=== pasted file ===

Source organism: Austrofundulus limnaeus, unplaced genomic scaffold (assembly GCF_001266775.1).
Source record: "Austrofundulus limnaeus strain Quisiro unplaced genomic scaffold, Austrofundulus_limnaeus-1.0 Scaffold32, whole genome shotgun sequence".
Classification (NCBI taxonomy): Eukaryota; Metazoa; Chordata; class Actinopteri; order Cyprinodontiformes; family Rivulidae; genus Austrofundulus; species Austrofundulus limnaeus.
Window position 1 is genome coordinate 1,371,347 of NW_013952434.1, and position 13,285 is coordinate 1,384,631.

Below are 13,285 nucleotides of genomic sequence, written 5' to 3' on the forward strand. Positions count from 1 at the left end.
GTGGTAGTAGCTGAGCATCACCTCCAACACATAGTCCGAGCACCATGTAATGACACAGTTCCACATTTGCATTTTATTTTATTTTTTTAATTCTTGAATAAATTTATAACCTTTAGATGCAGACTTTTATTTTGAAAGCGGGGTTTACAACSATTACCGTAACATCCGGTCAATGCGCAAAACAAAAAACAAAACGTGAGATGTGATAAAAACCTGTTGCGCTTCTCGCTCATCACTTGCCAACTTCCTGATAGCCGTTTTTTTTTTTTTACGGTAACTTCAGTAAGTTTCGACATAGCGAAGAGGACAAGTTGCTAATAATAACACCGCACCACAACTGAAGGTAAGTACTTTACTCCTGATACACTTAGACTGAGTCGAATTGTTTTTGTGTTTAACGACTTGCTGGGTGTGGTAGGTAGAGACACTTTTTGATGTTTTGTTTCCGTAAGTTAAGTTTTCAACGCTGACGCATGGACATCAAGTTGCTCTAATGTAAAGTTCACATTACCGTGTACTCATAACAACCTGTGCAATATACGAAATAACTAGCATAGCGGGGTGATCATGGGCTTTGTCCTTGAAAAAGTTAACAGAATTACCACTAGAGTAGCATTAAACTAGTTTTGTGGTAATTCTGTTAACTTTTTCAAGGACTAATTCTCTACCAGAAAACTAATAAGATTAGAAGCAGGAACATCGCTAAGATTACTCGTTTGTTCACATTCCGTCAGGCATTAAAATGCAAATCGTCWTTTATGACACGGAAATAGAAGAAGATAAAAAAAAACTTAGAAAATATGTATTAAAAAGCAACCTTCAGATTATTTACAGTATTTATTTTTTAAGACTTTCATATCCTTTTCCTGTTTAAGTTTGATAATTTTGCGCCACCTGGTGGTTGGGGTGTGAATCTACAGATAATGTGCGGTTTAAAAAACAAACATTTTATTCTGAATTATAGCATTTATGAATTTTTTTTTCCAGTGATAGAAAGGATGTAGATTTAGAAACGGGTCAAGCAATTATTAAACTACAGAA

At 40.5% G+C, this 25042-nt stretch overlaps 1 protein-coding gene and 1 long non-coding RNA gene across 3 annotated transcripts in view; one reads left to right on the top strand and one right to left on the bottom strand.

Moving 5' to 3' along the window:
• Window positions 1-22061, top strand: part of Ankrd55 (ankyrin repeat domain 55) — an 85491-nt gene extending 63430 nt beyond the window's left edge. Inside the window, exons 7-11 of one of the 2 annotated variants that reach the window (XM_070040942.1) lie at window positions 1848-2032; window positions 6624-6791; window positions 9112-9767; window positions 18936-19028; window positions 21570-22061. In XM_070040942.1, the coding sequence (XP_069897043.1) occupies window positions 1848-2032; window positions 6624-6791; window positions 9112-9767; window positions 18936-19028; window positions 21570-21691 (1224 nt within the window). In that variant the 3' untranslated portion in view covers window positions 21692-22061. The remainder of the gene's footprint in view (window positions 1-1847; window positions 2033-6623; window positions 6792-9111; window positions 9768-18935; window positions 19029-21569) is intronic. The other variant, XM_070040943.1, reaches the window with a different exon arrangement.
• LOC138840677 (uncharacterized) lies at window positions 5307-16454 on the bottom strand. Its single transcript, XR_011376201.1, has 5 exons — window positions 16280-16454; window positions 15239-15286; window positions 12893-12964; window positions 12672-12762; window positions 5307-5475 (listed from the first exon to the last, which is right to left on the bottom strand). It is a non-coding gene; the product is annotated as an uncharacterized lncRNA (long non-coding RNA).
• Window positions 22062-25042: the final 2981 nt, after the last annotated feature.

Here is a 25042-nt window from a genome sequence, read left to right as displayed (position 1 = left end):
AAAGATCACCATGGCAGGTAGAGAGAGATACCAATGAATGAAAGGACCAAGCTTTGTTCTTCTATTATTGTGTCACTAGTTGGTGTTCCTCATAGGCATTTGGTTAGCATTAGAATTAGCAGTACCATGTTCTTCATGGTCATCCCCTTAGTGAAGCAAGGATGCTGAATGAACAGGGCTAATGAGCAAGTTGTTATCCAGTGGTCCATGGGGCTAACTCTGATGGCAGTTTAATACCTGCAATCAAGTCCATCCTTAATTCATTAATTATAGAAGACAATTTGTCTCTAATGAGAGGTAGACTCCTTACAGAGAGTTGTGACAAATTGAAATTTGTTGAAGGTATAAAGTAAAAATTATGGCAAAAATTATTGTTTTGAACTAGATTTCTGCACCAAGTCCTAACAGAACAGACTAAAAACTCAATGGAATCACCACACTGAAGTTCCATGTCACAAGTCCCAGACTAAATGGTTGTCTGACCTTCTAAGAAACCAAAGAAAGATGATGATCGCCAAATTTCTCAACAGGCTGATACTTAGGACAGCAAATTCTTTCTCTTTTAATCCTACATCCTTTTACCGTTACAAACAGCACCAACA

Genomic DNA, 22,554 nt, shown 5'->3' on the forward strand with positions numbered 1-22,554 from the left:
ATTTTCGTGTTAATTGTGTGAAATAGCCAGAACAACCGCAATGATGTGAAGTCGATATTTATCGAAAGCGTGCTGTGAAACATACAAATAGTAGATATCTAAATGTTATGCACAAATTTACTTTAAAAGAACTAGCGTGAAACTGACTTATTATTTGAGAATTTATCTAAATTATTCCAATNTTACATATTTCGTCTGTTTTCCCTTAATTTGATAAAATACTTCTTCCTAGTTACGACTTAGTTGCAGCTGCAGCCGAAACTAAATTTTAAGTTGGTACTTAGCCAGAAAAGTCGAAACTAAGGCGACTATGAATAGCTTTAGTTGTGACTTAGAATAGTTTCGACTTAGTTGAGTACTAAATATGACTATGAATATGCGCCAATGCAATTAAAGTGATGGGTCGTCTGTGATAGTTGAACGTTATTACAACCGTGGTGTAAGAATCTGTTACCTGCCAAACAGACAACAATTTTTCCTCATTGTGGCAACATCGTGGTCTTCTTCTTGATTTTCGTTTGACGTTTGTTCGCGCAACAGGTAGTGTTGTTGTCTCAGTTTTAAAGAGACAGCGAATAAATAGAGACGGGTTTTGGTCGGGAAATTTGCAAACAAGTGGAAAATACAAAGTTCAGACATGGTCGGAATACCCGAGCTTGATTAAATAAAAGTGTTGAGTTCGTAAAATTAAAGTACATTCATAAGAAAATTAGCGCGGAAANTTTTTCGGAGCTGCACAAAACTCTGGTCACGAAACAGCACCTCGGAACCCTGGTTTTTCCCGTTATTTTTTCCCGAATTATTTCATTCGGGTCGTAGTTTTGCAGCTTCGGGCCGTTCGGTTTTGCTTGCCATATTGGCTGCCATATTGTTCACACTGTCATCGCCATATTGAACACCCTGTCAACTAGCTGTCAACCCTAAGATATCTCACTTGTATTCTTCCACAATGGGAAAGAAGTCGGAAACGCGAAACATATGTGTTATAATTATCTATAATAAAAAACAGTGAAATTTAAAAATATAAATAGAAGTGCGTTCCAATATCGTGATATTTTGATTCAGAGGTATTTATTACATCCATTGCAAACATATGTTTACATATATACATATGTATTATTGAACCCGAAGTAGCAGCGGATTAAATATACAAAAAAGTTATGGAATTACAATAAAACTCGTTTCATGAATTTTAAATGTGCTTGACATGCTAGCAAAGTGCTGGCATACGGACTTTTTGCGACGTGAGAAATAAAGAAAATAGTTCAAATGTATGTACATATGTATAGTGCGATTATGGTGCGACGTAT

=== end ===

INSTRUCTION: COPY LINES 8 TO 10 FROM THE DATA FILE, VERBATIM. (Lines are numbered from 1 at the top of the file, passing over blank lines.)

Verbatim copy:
Moving 5' to 3' along the window:
• Window positions 1-22061, top strand: part of Ankrd55 (ankyrin repeat domain 55) — an 85491-nt gene extending 63430 nt beyond the window's left edge. Inside the window, exons 7-11 of one of the 2 annotated variants that reach the window (XM_070040942.1) lie at window positions 1848-2032; window positions 6624-6791; window positions 9112-9767; window positions 18936-19028; window positions 21570-22061. In XM_070040942.1, the coding sequence (XP_069897043.1) occupies window positions 1848-2032; window positions 6624-6791; window positions 9112-9767; window positions 18936-19028; window positions 21570-21691 (1224 nt within the window). In that variant the 3' untranslated portion in view covers window positions 21692-22061. The remainder of the gene's footprint in view (window positions 1-1847; window positions 2033-6623; window positions 6792-9111; window positions 9768-18935; window positions 19029-21569) is intronic. The other variant, XM_070040943.1, reaches the window with a different exon arrangement.
• LOC138840677 (uncharacterized) lies at window positions 5307-16454 on the bottom strand. Its single transcript, XR_011376201.1, has 5 exons — window positions 16280-16454; window positions 15239-15286; window positions 12893-12964; window positions 12672-12762; window positions 5307-5475 (listed from the first exon to the last, which is right to left on the bottom strand). It is a non-coding gene; the product is annotated as an uncharacterized lncRNA (long non-coding RNA).